This year's theme for Children's Mental Health Week is 'Express Yourself' and aims to encourage children to express themselves by 'finding ways to share feelings, thoughts, or ideas through creativity.'
With the coronavirus pandemic's evolving situation, it seems especially important to highlight this week and look at ways to support children's wellbeing during this time.
What are the psychological effects of COVID-19 on children?
The Mental Health Foundation listed loneliness to be one of the main psychological effects of COVID-19 on children. Their article entitled 'Impacts of lockdown on the mental health of children and young people' links loneliness to mental health problems in young people and children. When referring to the coronavirus pandemic, it states that 'despite the shared experience of lockdown, children and young people are experiencing loneliness.'
The article also lists worries about the future and school as other factors influencing children's mental health and wellbeing during the COVID-19 pandemic. It suggests that young people's mental health is being affected by the following:
- Feeling anxious about their education
- Missing school
- Being away from school
- Uncertainties about what the future holds
- Academic demands
- Lack of interaction with others
How can I support my child during the coronavirus pandemic?
There are many ways in which you can support your child during the coronavirus covid-19 pandemic. Guidance for parents and carers can be found online to help children during these challenging times.
YoungMinds suggests keeping open communication, encouraging routine and activities and spending time together. They even have resources for wellbeing activities as well as special educational advice regarding homeschooling.
Coronavirus wellbeing activity ideas and tips
At Feel Good Contacts, we have some of our own suggestions for supporting children during lockdown, including the following:
Exercise, such as a daily walk, is an excellent wellbeing activity for children during the lockdown. Not only does exercise release endorphins, but research shows that nature can do wonders for our mental health by reducing stress and anger and increasing pleasant feelings. In addition to this, nature and exercise can also improve your physical wellbeing.
If you plan on spending time outside, make sure your eyes are protected by wearing sunglasses with 100% UVA and UVB protection. If your child wears contact lenses, make sure they include a UV blocker. You can be sure to find contact lenses with UV protection for the cheapest UK prices guaranteed at Feel Good Contacts.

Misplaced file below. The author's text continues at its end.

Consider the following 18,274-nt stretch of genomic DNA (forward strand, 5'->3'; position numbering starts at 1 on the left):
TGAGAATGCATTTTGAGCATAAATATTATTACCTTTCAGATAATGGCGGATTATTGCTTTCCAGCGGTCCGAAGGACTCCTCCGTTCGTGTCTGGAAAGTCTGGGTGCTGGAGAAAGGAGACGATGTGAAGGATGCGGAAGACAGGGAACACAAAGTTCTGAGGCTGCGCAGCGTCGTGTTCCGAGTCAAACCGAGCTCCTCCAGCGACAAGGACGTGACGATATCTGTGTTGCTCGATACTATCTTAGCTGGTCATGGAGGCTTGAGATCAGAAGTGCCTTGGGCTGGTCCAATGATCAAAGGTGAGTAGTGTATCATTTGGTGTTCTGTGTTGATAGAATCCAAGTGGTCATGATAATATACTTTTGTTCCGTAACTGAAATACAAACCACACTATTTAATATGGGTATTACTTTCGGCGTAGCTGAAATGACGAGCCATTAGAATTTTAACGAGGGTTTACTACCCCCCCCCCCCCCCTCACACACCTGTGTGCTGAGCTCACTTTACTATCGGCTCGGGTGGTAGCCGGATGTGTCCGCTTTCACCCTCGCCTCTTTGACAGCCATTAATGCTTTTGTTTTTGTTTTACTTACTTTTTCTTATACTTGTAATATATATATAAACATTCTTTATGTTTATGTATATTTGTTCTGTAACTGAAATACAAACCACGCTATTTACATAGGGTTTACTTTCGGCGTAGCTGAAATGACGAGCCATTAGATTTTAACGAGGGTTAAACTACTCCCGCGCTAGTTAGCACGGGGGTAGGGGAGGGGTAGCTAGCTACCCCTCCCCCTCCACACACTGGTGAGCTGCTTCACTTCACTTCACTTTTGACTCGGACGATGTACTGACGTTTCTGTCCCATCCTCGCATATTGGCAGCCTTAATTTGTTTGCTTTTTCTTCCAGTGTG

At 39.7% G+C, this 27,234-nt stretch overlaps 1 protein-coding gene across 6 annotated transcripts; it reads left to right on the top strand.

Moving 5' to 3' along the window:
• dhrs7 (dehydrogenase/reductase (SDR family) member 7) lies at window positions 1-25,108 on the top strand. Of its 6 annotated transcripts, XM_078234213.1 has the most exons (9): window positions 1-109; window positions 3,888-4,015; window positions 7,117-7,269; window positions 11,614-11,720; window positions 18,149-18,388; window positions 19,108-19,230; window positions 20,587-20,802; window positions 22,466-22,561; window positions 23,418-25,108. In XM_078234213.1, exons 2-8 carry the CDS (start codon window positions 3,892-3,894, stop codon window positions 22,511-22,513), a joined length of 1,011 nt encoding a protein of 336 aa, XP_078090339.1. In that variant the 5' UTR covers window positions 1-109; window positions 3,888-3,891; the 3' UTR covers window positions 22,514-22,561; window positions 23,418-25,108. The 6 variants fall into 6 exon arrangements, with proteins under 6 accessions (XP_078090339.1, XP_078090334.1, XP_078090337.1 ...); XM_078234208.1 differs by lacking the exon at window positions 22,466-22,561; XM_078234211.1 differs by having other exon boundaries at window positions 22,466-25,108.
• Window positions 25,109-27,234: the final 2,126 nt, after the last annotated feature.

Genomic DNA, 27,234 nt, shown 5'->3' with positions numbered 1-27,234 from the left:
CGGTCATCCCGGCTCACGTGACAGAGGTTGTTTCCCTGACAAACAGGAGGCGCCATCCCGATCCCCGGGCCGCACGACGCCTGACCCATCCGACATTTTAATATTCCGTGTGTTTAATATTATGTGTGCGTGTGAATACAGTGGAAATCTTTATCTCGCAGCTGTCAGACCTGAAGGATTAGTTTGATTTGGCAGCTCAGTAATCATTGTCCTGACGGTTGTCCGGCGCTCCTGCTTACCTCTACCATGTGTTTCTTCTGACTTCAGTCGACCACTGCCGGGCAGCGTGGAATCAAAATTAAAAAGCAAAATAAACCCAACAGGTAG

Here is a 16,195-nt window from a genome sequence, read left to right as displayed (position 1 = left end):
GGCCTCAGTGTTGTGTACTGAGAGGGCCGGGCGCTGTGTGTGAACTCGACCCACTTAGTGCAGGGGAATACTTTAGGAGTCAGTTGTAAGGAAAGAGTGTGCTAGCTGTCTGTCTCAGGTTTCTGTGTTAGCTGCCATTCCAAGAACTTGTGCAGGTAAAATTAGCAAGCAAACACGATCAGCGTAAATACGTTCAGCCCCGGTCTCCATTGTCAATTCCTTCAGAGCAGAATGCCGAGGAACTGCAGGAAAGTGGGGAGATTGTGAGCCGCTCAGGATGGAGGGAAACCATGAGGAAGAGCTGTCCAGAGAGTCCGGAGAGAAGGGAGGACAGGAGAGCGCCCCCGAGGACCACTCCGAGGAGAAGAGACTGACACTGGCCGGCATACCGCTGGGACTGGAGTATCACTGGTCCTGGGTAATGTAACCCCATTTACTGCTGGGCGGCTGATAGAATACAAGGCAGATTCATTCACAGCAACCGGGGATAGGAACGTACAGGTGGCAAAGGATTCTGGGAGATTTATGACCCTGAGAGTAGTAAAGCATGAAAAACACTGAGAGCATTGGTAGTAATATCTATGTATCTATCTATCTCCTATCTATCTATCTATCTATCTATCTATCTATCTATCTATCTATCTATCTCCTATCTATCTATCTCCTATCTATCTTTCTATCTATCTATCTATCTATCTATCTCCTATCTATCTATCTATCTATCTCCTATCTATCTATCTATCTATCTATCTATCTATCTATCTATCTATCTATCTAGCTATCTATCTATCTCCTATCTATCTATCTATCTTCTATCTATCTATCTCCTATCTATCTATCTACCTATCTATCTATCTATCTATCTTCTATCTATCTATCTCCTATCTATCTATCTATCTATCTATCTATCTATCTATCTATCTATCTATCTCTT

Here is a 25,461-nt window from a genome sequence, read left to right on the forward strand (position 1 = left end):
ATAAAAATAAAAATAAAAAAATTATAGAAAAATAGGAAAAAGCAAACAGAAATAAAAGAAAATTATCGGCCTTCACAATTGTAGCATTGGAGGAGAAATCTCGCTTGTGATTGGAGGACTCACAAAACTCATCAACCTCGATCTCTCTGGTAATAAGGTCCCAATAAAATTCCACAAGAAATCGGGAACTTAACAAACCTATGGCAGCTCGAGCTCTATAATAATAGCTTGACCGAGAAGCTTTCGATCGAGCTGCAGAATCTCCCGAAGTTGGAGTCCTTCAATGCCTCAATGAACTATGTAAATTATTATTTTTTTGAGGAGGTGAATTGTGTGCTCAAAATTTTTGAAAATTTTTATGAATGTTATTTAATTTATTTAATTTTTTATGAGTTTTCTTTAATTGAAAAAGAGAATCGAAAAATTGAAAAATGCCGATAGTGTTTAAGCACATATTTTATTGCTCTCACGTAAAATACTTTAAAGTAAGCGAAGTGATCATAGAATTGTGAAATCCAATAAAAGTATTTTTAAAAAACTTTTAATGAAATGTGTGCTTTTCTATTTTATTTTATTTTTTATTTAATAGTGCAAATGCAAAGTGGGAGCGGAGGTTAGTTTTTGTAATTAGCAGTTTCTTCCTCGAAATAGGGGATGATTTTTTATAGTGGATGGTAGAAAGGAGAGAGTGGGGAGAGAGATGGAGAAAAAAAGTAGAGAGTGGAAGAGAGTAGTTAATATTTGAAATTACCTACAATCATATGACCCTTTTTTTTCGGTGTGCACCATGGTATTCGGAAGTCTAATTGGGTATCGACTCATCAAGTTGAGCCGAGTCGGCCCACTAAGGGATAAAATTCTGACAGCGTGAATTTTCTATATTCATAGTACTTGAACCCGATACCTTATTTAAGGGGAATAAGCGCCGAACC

2. Keep in touch with family and friends
Making contact with family and friends is also important during lockdown. While social distancing measures are mandatory and it is not advised to make physical contact with people outside your household, modern-day technology means that we can still stay in touch over platforms such as zoom, skype and social media.
It is much tougher for children and young people to stay indoors than it is for adults, which is why having them interact with their friends via platforms like skype is especially important for their mental health.
3. Limit screen time
It's also crucial to be mindful of your child's screen time. With online learning becoming the new way of life during lockdown, children must take regular breaks from the screen to avoid computer vision syndrome.
Investing in a pair of blue light glasses can also do wonders to reduce the effects of prolonged screen time, including digital eye syndrome and a poor sleeping pattern which can contribute to low mood.
4. Cook healthy meals
Although it may be tempting to eat processed foods and treat your children to their favourite snacks while in lockdown, it’s not good for their health in the long term and can lead to low mood and sluggishness.
Why not take some time to cook healthy meals together instead. If you're stuck for some healthy recipe ideas, take a look at our ‘Easy recipes for eye health’.
5. Get creative
Place2Be suggest doing activities that make you feel good such as art, music, writing and poetry, dance and drama, photography and film.
There are many ways in which you can get creative with your child and boost their mental health. For example, you can try making slime with contact lens solution. Playing with slime is a therapeutic activity and is a great way to relieve stress and anxiety.
6. Limit media exposure
Being exposed to repeated media coverage on COVID-19 can cause immense stress, not just amongst adults but children especially. Limiting the amount of news exposure they have and not discussing the news with them too often can reduce stress and anxiety levels.
7. Listen and provide clear information on the current situation
Listening to your children and acknowledging changes in their behaviour can make you more in tune to their mental or emotional state. It is important to create a safe environment where they can communicate their feelings and feel heard.
Naturally, they will want to ask questions about the coronavirus outbreaks. Making time to listen and answer any questions they have openly and honestly can reassure them that you are in this together with them.
8. Look after yourself
Looking after your wellbeing will ensure that you are in the best mindset when taking care of your child's mental health. Activities such as mindfulness and yoga will help to reduce stress and create a more relaxing atmosphere.
Many apps, such as Headspace and Calm, will take you through a guided meditation to help you get started. You can also watch yoga videos on YouTube for free or, if you want the added benefit of relieving tired eyes, why not take a look at our '5 eye yoga exercises for eye fatigue’